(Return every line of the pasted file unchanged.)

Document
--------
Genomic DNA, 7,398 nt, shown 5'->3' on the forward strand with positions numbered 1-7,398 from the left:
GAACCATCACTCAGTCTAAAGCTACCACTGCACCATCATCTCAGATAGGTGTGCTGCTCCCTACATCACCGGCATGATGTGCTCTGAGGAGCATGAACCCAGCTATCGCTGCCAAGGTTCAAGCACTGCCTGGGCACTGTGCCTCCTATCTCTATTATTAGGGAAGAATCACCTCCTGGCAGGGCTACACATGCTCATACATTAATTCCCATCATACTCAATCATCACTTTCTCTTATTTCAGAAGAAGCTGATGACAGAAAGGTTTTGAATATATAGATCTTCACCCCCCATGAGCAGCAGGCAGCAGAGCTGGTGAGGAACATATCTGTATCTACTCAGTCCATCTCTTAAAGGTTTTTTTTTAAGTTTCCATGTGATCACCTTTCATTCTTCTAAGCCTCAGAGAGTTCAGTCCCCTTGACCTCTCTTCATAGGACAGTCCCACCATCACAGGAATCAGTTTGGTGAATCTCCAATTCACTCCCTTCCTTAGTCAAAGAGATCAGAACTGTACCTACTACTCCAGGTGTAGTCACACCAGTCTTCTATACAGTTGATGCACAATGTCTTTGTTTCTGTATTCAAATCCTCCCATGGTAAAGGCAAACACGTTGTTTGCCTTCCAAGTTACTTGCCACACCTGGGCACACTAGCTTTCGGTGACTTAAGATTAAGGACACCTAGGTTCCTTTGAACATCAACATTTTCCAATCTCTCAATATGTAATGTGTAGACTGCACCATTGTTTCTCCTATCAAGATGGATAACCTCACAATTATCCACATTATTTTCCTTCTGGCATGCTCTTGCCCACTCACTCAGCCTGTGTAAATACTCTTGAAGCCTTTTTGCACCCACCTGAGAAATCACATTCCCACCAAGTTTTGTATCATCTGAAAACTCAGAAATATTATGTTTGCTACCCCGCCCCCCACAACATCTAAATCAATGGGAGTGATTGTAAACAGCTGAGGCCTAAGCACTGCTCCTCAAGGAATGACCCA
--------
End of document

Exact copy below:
Genomic DNA, 7,398 nt, shown 5'->3' on the forward strand with positions numbered 1-7,398 from the left:
GAACCATCACTCAGTCTAAAGCTACCACTGCACCATCATCTCAGATAGGTGTGCTGCTCCCTACATCACCGGCATGATGTGCTCTGAGGAGCATGAACCCAGCTATCGCTGCCAAGGTTCAAGCACTGCCTGGGCACTGTGCCTCCTATCTCTATTATTAGGGAAGAATCACCTCCTGGCAGGGCTACACATGCTCATACATTAATTCCCATCATACTCAATCATCACTTTCTCTTATTTCAGAAGAAGCTGATGACAGAAAGGTTTTGAATATATAGATCTTCACCCCCCATGAGCAGCAGGCAGCAGAGCTGGTGAGGAACATATCTGTATCTACTCAGTCCATCTCTTAAAGGTTTTTTTTTAAGTTTCCATGTGATCACCTTTCATTCTTCTAAGCCTCAGAGAGTTCAGTCCCCTTGACCTCTCTTCATAGGACAGTCCCACCATCACAGGAATCAGTTTGGTGAATCTCCAATTCACTCCCTTCCTTAGTCAAAGAGATCAGAACTGTACCTACTACTCCAGGTGTAGTCACACCAGTCTTCTATACAGTTGATGCACAATGTCTTTGTTTCTGTATTCAAATCCTCCCATGGTAAAGGCAAACACGTTGTTTGCCTTCCAAGTTACTTGCCACACCTGGGCACACTAGCTTTCGGTGACTTAAGATTAAGGACACCTAGGTTCCTTTGAACATCAACATTTTCCAATCTCTCAATATGTAATGTGTAGACTGCACCATTGTTTCTCCTATCAAGATGGATAACCTCACAATTATCCACATTATTTTCCTTCTGGCATGCTCTTGCCCACTCACTCAGCCTGTGTAAATACTCTTGAAGCCTTTTTGCACCCACCTGAGAAATCACATTCCCACCAAGTTTTGTATCATCTGAAAACTCAGAAATATTATGTTTGCTACCCCGCCCCCCACAACATCTAAATCAATGGGAGTGATTGTAAACAGCTGAGGCCTAAGCACTGCTCCTCAAGGAATGACCCA